I feigned outrage, proclaiming that the fact I had moved to the capital of Vietnam did not diminish my allegiance and love for the good ol’ U.S.A.
My friend apologized – and slyly suggested that my Hawaiian birth certificate may only be as genuine as Barack Obama’s.
My friend’s innocent slip may have been revealing.
Many people, I think, really do have a sneaking suspicion about expatriates, believing that we must have some hidden motive in leaving our homelands behind.
Just who do these expats think they are?
“Citizens of the world” or something?
Well, yes, thank you, we’d like to think so.
And those of us who come here with children also want our younguns to have a broader understanding of the world.
And we, the expats, do not see any great distinction between being a good and true Brazilian, Dane or Uzbeki, say, and being a good and true Earthling.
We, the expats, in order to form a more perfect planet, may not always take ourselves so seriously – and some of us, perhaps, consider life abroad a bit of a lark.
But we don’t think our presence in Vietnam is doing any harm back home – and hope it is doing a bit of good.
And we have high hopes for the international education of our children.
Here’s what hundreds of expat parents in Hanoi were doing the other morning.
While childless expats may have been sleeping in after a night or carousing, hundreds of expat parents were up early.
At 7 a.m. sharp, we all logged into the network of the vaunted United Nations International School, or UNIS, racing to enroll our kids in after-school activities such as archery, knitting, baking and basketball.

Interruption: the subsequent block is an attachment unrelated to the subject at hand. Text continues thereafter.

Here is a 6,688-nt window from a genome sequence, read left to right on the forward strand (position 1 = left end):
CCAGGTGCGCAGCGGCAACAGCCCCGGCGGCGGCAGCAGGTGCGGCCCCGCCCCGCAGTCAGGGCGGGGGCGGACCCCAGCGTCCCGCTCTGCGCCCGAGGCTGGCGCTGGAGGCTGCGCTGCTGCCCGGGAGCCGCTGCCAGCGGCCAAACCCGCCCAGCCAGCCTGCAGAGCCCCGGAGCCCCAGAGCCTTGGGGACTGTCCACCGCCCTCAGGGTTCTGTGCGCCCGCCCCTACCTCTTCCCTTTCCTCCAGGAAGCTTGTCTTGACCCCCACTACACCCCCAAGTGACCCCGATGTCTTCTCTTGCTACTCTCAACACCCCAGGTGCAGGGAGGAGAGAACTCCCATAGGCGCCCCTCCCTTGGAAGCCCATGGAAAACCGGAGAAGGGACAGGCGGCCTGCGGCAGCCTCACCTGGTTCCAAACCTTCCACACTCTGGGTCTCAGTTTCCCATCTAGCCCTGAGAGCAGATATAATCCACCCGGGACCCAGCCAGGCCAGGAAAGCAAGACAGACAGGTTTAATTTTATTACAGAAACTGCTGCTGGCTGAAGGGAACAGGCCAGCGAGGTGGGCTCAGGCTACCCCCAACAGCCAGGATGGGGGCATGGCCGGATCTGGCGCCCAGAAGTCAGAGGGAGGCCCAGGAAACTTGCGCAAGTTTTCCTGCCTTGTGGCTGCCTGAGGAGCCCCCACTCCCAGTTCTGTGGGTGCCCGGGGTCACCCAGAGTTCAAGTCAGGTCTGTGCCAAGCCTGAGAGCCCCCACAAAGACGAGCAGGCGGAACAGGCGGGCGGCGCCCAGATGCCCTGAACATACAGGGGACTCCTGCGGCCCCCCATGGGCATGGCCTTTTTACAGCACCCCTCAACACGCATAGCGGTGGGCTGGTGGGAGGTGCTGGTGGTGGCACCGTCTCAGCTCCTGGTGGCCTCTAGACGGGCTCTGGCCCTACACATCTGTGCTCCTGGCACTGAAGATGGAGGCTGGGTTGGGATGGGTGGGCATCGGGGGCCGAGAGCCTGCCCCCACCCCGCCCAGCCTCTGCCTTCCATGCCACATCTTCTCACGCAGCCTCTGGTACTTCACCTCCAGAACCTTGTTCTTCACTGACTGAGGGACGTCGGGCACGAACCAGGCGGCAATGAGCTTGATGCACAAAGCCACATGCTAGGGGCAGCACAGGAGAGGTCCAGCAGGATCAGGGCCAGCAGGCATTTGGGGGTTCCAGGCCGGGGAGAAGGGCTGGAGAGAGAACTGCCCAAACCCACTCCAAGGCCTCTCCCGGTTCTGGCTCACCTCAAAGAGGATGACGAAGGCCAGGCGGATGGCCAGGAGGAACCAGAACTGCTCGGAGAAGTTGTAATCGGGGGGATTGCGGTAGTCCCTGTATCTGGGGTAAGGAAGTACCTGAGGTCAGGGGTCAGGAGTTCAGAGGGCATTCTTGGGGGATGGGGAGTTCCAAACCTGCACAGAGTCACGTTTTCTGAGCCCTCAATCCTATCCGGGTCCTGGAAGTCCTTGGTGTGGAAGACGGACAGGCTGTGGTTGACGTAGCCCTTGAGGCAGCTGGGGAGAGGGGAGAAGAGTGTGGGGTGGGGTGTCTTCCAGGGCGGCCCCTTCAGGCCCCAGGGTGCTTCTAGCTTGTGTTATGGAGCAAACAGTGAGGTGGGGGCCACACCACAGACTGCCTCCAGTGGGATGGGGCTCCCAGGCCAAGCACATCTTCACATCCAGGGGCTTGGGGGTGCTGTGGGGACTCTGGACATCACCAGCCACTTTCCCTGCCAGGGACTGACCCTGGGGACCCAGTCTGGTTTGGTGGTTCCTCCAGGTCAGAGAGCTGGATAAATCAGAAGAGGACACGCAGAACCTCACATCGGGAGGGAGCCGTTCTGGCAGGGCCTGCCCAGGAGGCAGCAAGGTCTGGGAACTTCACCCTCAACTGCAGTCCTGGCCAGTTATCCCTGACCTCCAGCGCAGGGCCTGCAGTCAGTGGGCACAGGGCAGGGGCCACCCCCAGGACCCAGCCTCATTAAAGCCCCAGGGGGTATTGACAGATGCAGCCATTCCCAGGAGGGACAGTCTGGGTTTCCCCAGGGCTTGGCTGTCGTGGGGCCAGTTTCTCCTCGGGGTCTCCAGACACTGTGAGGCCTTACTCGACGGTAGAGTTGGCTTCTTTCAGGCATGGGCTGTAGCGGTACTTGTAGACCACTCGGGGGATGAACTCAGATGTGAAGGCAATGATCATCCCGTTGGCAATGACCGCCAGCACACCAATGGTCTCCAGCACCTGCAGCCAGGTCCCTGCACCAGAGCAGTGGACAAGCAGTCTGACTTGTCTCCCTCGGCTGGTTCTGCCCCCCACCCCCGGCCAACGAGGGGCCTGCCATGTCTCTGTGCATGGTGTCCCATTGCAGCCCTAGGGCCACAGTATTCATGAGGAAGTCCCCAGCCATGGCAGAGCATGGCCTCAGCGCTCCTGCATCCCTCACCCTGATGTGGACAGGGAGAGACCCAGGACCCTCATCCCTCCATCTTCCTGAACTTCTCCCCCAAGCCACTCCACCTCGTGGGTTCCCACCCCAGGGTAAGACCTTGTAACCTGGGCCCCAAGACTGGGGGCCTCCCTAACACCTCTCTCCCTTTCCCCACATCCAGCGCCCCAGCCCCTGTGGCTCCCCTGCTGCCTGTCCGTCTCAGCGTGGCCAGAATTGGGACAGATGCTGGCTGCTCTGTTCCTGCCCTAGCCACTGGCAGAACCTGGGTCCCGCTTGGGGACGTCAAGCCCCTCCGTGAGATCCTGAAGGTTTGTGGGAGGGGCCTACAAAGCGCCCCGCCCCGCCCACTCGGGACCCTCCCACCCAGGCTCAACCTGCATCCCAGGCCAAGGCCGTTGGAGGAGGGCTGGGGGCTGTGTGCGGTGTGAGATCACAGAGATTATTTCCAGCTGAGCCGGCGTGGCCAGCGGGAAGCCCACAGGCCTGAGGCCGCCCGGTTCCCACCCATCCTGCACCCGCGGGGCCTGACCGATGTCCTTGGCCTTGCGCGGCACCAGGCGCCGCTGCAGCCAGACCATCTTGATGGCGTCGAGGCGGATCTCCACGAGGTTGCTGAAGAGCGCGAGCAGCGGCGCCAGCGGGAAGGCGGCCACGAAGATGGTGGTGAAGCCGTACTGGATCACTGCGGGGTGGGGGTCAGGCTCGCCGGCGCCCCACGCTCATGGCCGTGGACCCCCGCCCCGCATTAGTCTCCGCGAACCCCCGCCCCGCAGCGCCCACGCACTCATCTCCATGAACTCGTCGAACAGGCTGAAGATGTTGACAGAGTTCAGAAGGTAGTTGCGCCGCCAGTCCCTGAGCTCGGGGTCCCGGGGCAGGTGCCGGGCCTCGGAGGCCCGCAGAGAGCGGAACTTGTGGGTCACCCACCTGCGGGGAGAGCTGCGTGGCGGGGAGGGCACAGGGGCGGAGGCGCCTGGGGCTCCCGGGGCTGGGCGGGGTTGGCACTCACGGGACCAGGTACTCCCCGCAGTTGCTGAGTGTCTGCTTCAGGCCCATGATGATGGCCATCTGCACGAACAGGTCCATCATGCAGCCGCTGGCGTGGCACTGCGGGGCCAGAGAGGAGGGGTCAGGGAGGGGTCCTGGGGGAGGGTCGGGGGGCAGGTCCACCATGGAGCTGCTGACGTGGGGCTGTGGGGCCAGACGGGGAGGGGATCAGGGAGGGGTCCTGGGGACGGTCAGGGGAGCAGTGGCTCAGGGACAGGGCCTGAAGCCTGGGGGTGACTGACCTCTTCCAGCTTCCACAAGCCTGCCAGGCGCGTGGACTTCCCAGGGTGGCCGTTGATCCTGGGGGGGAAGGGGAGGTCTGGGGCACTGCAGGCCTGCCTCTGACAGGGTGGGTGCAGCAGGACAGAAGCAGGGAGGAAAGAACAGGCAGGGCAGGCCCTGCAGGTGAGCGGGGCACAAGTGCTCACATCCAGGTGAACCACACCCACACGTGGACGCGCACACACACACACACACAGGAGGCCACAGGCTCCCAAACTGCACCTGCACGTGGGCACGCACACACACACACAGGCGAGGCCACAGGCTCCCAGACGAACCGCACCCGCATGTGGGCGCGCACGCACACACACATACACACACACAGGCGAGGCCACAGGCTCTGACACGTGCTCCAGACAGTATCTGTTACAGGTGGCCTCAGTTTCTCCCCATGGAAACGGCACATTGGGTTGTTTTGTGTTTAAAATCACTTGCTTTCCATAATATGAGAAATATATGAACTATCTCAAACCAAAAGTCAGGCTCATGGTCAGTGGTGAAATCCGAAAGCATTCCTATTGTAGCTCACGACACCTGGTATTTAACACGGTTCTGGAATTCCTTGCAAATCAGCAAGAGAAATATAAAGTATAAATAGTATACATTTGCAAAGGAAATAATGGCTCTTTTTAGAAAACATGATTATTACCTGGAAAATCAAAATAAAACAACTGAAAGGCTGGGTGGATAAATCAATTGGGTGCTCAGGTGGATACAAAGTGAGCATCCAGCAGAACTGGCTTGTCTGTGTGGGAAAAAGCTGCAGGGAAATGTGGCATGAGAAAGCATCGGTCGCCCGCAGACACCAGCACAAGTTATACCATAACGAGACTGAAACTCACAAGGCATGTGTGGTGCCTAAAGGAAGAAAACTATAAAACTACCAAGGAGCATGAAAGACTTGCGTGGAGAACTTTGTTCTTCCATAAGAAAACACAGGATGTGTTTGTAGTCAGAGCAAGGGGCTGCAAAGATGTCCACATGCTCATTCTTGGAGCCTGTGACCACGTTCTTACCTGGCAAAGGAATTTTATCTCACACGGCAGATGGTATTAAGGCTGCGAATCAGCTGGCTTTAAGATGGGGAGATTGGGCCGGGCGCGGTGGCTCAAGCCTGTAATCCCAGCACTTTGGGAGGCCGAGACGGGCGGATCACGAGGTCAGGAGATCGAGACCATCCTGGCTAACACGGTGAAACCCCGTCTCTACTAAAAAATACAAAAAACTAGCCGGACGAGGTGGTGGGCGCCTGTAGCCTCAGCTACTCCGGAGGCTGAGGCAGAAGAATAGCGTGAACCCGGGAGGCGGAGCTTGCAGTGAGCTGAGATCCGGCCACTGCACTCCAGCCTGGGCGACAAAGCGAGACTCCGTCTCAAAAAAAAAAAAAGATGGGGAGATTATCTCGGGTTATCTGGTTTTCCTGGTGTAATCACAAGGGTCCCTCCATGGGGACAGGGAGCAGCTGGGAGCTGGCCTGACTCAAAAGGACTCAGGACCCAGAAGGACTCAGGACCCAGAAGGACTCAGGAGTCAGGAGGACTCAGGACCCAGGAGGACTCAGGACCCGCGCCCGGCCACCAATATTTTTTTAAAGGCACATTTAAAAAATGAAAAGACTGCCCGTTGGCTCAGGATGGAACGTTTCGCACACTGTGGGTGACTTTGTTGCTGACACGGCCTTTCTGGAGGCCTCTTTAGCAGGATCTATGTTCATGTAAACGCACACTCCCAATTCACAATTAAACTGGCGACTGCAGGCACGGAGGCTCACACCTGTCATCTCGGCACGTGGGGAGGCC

This required hustle, a bit of strategy and some family diplomacy.
It meant explaining to an angry 4th grader that she can’t take the papier mache class or anything else on Monday because that’s when her Saigon-born mother wants a Vietnamese tutor to come to the house.
UNIS is a remarkable place with students from more than 60 countries and facilities and a pricetag that would rival those of any private prep school in America.
My wife and I are both products of public schools, and in California our children attended public schools as well.
Shortly before we left, budget troubles sent class sizes soaring by 50%.
Their education in Vietnam – first at the Hanoi International School, now UNIS – meant a return to teachers with a manageable class size.
When we first visited UNIS, the director explained how the UN had only created two schools in the entire world – and the other is in New York, serving families who work at the UN headquarters itself.
Emerging from its painful decades of warfare and hunger, Vietnam needed more help from the international community.
So 21 years ago the old Swedish school morphed into an institution to encourage nations to open permanent missions in Vietnam.
Its purpose, first of all, is to serve the families of diplomats and embassy staff.
It also reaches out to the families connected to NGOs, corporations and other expats and Vietnamese who can afford the tuition.
There are also some scholarships for Vietnamese.
Parents complain about UNIS.
Some think the focus on math is lacking.
It’s quaint that Swedish is still offered – but why not Mandarin?
But it’s sobering to consider what the typical Vietnamese family faces.
Vietnamese public education is a notorious mess, with underpaid teachers tending to huge classes and charging families extra for after-school sessions.
A common observation holds that two crises threaten Vietnam’s future:
Corruption and the weak educational system.
My children are certainly getting a different education than I received.
My childhood in Southern California was very provincial – a 30-mile trip was a big deal.
While my kids sometimes long for California, they are learning a lot about the world through osmosis, and formally as well.
I hope they are learning to feel at home here too.
UNIS drives home a message that we all share planet Earth:
That it’s a big place, but also a small place, so don’t screw it up.
Now some of my fellow Americans would think that UNIS is engaged in indoctrination, not education.
But these aren’t the ones who put Barack Hussein Obama in the White House.
Source: Tuoi Tre Online